Hardware is passion. Hardware is art. Hardware is creation. Hardware is life. This is your mantra and this weekend is your one chance to connect in person with your community. At this very moment the people presenting 30+ spectacular hardware talks and hands-on workshops are headed to San Francisco to make it happen. They are joined by hundreds of Hackers, Designers, Engineers, Artists, and other Bohemians that make up something unique: a hardware conference that is actually about hardware creation.
You need to be a part of the SuperCon. It runs Saturday and Sunday at Dogpatch Studios. If you can’t make it for both days, block out your Saturday night for the Hackaday Prize Party. Starting at 5:30pm you can catch [Sprite_TM’s] talk, join a fireside chat with MythBusters veteran [Grant Imahara], be there live for the 2015 Hackaday Prize and Best Product award announcements, and then enjoy dinner and the celebration afterward. There is no charge to attend the Prize Party.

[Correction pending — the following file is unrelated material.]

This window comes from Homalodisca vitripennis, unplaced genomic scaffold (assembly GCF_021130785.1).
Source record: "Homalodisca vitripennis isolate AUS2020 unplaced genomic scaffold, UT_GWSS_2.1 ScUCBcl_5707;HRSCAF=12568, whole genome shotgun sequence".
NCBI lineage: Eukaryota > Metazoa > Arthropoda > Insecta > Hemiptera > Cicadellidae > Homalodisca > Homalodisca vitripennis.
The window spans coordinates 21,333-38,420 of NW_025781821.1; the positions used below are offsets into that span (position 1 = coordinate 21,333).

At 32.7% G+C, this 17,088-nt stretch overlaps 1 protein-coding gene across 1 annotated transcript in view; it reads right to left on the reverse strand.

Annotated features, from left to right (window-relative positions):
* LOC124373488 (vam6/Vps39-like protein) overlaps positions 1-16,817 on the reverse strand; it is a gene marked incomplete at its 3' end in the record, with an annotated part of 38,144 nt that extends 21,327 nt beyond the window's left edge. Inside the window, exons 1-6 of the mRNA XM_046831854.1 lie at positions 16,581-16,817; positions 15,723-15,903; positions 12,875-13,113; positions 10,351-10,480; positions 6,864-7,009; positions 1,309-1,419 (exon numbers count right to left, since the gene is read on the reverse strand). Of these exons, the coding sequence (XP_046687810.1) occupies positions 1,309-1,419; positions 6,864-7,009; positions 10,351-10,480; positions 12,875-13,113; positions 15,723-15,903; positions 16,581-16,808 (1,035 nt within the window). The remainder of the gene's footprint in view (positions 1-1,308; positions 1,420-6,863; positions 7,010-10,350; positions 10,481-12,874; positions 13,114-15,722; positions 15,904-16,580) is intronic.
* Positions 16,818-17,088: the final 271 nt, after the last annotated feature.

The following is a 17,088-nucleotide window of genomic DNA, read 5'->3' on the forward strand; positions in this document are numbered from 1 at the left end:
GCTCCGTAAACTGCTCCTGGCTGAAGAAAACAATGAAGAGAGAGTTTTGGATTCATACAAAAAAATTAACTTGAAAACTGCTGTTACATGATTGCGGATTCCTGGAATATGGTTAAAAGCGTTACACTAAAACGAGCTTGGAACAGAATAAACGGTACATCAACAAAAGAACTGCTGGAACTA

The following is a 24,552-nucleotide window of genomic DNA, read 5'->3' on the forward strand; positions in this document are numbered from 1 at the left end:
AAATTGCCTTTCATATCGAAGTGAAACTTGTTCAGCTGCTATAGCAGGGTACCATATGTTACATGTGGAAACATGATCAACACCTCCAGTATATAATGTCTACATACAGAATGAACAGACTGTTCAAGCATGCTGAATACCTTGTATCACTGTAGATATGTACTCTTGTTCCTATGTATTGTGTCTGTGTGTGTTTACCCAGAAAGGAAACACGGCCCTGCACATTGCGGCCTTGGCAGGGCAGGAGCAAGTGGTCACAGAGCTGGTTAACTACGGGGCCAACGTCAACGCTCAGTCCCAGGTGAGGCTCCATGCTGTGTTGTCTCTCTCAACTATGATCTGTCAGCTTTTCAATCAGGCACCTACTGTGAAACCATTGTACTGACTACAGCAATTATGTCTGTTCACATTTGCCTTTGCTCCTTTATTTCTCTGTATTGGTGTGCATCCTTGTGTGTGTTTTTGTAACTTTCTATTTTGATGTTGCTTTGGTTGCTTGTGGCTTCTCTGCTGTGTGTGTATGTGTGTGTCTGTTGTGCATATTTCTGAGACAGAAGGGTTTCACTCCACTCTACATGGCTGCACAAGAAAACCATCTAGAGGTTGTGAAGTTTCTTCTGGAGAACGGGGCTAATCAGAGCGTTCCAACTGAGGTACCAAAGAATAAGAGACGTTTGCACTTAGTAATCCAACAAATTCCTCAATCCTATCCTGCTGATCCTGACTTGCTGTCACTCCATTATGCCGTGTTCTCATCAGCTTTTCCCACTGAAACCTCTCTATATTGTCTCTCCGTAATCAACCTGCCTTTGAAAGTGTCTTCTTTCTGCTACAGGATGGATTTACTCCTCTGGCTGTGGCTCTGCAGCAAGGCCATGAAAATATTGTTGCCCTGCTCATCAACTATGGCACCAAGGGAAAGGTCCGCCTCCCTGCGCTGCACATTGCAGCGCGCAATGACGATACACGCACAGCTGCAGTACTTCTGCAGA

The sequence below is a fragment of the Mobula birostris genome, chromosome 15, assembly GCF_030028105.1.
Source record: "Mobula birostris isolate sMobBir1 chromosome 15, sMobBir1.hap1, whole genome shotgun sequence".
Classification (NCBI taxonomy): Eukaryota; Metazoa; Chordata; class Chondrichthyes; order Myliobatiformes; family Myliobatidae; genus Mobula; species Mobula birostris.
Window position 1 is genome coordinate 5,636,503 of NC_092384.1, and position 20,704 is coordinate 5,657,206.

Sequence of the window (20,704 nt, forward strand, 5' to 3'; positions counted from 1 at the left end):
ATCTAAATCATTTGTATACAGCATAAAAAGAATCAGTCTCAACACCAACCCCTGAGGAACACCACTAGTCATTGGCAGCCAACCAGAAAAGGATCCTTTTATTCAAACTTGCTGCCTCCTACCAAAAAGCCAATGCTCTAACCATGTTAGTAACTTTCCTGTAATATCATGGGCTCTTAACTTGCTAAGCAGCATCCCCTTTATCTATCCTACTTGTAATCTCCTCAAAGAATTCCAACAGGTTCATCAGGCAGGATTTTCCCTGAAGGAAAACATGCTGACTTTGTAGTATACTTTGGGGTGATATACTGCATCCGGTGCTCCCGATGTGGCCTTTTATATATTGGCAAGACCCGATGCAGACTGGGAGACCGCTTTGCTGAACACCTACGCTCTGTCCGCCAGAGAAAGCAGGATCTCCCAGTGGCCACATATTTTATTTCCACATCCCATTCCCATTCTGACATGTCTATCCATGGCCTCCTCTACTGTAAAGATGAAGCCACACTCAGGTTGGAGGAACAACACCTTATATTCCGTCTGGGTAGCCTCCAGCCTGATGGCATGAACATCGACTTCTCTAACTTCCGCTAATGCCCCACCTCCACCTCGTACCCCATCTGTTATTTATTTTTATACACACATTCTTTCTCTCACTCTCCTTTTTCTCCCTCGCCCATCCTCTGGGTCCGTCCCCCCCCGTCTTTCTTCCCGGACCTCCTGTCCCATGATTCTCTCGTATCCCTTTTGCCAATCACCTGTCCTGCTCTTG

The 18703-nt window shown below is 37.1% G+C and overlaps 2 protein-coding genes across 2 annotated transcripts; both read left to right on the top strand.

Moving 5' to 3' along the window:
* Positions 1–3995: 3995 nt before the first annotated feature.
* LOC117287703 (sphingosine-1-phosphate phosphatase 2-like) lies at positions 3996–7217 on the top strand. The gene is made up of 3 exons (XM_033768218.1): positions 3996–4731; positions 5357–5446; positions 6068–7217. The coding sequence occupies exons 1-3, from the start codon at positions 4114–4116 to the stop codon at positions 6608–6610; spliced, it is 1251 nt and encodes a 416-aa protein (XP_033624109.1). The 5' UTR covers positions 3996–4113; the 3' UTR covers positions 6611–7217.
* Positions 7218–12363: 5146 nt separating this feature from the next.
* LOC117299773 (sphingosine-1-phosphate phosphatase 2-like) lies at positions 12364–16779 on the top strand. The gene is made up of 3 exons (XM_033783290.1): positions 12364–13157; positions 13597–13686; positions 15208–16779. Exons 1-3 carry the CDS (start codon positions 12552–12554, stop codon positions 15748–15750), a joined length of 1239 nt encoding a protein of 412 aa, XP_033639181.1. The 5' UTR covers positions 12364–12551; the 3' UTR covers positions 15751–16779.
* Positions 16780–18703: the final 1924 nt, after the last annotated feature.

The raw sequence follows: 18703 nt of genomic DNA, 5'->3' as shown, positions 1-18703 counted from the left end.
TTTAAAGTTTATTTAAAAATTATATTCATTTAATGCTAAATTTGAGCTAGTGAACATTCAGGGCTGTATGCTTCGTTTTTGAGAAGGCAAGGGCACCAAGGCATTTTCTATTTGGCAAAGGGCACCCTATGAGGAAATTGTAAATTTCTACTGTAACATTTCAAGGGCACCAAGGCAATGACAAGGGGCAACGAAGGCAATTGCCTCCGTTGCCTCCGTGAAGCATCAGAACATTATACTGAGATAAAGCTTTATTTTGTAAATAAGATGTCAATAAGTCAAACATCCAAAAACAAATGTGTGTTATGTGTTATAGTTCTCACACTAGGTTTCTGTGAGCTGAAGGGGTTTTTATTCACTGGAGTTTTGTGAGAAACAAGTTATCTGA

There is no better way to spend time than by exercising your passion. Don’t let the Hackaday SuperCon pass you by.
Embedded C developers shy away from C++ out of concern for performance. The class construct is one of their main concerns. My previous article Code Craft – Embedding C++: Classes explored whether classes cause code bloat. There was little or no bloat and what is there assures that initialization occurs.
Using classes, and C++ overall, is advantageous because it produces cleaner looking code, in part, by organizing data and the operations on the data into one programming structure. This simple use of classes isn’t the raison d’etre for them but to provide inheritance, or more specifically polymorphism, (from Greek polys, “many, much” and morphē, “form, shape”).
Skeptics feel inheritance simply must introduce nasty increases in timing. Here I once more bravely assert that no such increases occur, and will offer side-by-side comparison as proof.
Although GRC (the GNU Radio Companion) uses the word radio, it is really a graphical tool for building DSP applications. In the last post, I showed you how you could experiment with it just by using a sound card (or even less). However, who can resist the lure of building an actual radio by dragging blocks around on a computer screen?